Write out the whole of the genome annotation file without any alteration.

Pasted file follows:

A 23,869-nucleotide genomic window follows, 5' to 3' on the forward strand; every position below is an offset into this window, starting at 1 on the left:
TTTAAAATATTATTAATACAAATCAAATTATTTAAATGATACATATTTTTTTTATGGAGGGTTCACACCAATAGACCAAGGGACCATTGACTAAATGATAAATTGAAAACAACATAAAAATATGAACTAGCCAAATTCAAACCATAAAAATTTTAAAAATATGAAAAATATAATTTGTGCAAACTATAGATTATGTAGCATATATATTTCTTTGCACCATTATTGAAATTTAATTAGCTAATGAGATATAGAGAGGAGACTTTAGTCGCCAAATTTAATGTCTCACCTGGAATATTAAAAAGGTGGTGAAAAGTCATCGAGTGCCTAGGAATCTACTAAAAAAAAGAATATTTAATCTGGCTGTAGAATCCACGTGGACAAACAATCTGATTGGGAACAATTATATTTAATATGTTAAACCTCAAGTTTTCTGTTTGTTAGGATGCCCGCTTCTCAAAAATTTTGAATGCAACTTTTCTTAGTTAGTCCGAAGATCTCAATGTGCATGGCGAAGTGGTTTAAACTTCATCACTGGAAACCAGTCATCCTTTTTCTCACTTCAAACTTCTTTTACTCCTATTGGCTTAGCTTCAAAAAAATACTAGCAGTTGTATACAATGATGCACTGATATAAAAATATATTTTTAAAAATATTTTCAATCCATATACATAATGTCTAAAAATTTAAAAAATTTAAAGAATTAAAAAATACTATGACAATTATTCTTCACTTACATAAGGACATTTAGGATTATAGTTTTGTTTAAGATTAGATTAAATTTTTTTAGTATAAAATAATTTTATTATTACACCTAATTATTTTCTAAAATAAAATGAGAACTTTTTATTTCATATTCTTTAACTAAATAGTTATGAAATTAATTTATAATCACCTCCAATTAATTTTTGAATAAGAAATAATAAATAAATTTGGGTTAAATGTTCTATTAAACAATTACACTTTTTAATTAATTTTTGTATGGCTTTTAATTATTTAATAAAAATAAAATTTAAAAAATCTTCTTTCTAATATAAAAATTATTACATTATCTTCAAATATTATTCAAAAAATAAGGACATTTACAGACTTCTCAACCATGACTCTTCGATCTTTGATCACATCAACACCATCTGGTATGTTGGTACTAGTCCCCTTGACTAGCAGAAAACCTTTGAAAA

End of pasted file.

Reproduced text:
A 23,869-nucleotide genomic window follows, 5' to 3' on the forward strand; every position below is an offset into this window, starting at 1 on the left:
TTTAAAATATTATTAATACAAATCAAATTATTTAAATGATACATATTTTTTTTATGGAGGGTTCACACCAATAGACCAAGGGACCATTGACTAAATGATAAATTGAAAACAACATAAAAATATGAACTAGCCAAATTCAAACCATAAAAATTTTAAAAATATGAAAAATATAATTTGTGCAAACTATAGATTATGTAGCATATATATTTCTTTGCACCATTATTGAAATTTAATTAGCTAATGAGATATAGAGAGGAGACTTTAGTCGCCAAATTTAATGTCTCACCTGGAATATTAAAAAGGTGGTGAAAAGTCATCGAGTGCCTAGGAATCTACTAAAAAAAAGAATATTTAATCTGGCTGTAGAATCCACGTGGACAAACAATCTGATTGGGAACAATTATATTTAATATGTTAAACCTCAAGTTTTCTGTTTGTTAGGATGCCCGCTTCTCAAAAATTTTGAATGCAACTTTTCTTAGTTAGTCCGAAGATCTCAATGTGCATGGCGAAGTGGTTTAAACTTCATCACTGGAAACCAGTCATCCTTTTTCTCACTTCAAACTTCTTTTACTCCTATTGGCTTAGCTTCAAAAAAATACTAGCAGTTGTATACAATGATGCACTGATATAAAAATATATTTTTAAAAATATTTTCAATCCATATACATAATGTCTAAAAATTTAAAAAATTTAAAGAATTAAAAAATACTATGACAATTATTCTTCACTTACATAAGGACATTTAGGATTATAGTTTTGTTTAAGATTAGATTAAATTTTTTTAGTATAAAATAATTTTATTATTACACCTAATTATTTTCTAAAATAAAATGAGAACTTTTTATTTCATATTCTTTAACTAAATAGTTATGAAATTAATTTATAATCACCTCCAATTAATTTTTGAATAAGAAATAATAAATAAATTTGGGTTAAATGTTCTATTAAACAATTACACTTTTTAATTAATTTTTGTATGGCTTTTAATTATTTAATAAAAATAAAATTTAAAAAATCTTCTTTCTAATATAAAAATTATTACATTATCTTCAAATATTATTCAAAAAATAAGGACATTTACAGACTTCTCAACCATGACTCTTCGATCTTTGATCACATCAACACCATCTGGTATGTTGGTACTAGTCCCCTTGACTAGCAGAAAACCTTTGAAAA